BTU/lb (energy Content) are based on the weight of the fuel, now you have to combine that with the amount of fuel being used (Air Fuel Ratio) to get your total BTU (Total Thermal Energy)
Here is some simple Chart that I had, I'll do the math on E85 later but it winds up between gasoline and methanol.
lbs of air (lbs) A/F Ratio Pounds of Fuel (lbs) Energy Content of Fuel (BTU/lb) Total Thermal Energy (BTU)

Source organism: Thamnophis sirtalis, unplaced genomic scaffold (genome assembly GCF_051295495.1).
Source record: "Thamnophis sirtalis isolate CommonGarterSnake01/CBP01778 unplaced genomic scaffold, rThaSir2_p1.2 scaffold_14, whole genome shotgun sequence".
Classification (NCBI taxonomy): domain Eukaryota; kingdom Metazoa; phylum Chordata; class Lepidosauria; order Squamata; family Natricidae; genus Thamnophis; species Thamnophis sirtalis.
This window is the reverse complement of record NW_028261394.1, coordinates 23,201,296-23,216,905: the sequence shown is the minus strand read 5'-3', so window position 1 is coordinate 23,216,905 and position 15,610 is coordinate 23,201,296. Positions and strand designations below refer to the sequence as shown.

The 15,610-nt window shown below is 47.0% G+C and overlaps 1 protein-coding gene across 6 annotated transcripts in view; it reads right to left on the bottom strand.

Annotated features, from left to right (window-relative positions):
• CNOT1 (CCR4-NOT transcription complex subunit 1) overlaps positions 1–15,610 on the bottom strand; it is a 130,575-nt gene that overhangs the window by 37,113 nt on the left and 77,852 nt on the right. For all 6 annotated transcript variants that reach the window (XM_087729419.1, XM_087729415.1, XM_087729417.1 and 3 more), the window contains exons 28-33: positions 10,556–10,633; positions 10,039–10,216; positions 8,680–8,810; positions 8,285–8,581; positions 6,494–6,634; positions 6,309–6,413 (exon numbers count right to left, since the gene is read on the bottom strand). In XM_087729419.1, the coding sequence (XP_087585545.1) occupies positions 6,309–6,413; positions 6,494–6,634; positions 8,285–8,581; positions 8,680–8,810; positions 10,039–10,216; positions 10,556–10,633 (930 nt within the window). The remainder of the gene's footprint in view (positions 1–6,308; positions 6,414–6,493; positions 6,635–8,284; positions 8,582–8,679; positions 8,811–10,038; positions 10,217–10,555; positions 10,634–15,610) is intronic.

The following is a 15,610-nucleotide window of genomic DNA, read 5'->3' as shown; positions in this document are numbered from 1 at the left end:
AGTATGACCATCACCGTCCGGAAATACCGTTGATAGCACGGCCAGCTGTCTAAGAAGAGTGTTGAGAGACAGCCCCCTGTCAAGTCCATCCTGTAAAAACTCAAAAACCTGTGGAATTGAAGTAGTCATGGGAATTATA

Gasoline 42.64, 12.8:1, 2.89, 18,500, 53,176
Methanol 42.64, 6.0:1, 7.11, 9,500, 67,545
Nitromethane 42.64, 1.7:1, 25.08, 5,000, 125,412
As you can see the fuels with lower energy content put out more total BTU's sinces the overall volume is that much more due to the Air Fuel Ratio...